Teaching kids to wipe their butts effectively is a common parenting struggle. It’s a topic that is never brought up to me (I think due to embarrassment), but one I bring up daily. Often in the well child exam, I will discover poop all over the child’s butt, skids in the underwear, mom is horrified, and the child is oblivious. It is usually in the 4-10 year-old range. In the younger ages, mom is usually still wiping the child’s butt. When I discover the problem, I respond with: “(child’s name)…you aren’t doing a good enough job wiping your bum....Read More
Month: March 2016
I noticed just this week that I am beginning to see a bump in the number of kids coming into my office with seasonal allergies. Seasonal allergies can range from a slight nuisance to completely miserable. Allergies can cause a runny, itchy nose, watery eyes, and sneezing. Since allergies tend to have a genetic component, be on alert for symptoms in children if either parent suffers from allergies. How does my doctor know if my child has allergies? Your doctor will ask lots of questions about your child’s symptoms, triggers, and environmental influences. She will determine if the story...Read More
Did you know that there is an annual National Poison Prevention Week? It is always the third week in March. In honor of the week, I thought today’s post should be on poisonings. Fast facts: More than a million American children under the age of 6 suffer from poisoning annually. More than 90% of poisonings happen at home with household goods. Poison Control can be reached 24/7 at 1-800-222-1222 by anyone. Doctors (whether in the ER, office, or on call) use poison control as a resource to manage patients with poisoning. Kind of nice to know you have direct access to...Read More
Everyone should have a few common, key items in their medicine cabinet. These few items should help in a pinch, and save you from making trips to the store in the middle of the night. Here are the must haves to any medicine cabinet: Tylenol (generic is acetaminophen). You can buy the children’s or infant formula; they are the same concentration. The only difference is whether it comes with a cup (children’s) or syringe (infant) to dose. For the same cost, you get more out of the children’s version. Use Tylenol for fever and/or pain. There is no anti-inflammatory effect,...Read More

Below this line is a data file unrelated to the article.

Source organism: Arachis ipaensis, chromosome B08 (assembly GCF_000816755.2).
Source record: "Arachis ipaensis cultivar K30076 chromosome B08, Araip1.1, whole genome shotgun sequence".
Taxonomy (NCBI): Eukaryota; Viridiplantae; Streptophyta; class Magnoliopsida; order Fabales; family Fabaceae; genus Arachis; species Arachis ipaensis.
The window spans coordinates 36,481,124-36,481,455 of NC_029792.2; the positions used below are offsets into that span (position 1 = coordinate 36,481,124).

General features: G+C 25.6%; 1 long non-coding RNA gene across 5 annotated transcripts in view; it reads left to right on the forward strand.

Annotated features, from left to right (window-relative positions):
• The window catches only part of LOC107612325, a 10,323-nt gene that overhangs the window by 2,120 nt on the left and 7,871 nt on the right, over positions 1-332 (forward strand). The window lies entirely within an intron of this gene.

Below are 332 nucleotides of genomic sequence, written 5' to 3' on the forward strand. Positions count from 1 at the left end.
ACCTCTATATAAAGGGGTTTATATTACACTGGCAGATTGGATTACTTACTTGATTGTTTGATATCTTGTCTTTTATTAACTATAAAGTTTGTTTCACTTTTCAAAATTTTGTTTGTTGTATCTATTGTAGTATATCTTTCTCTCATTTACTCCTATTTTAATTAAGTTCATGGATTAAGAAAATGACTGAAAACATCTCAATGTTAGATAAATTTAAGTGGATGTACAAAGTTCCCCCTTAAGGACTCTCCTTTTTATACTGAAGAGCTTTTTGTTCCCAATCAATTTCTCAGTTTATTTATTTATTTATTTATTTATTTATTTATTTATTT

Have you ever gone to Instacare/Urgent Care only to be sent to the Emergency Room (ER)? Have you ever spent 8 hours waiting in the ER for an ear infection? One of the challenges of parenthood is knowing where to go when something goes wrong with your child. Generally speaking, as you go from office, to Instacare/Urgent Care, to ER, you increase the cost of the visit and the time spent. Here’s a quick guide on when to go where: The office Nearly all problems should go to the doctor’s office (when available). Almost all infections, sicknesses, rashes, behavioral...Read More
Dr. Monica Wonnacott
I'm a pediatrician and a mom. PediatricAnswers.com is my blog where parents can get the straight scoop on their child's health, largely based on my experience in the office and at home. I don't diagnose on the site, so please don't ask. These are just my opinions. Use this site as a resource. And trust your parent gut.
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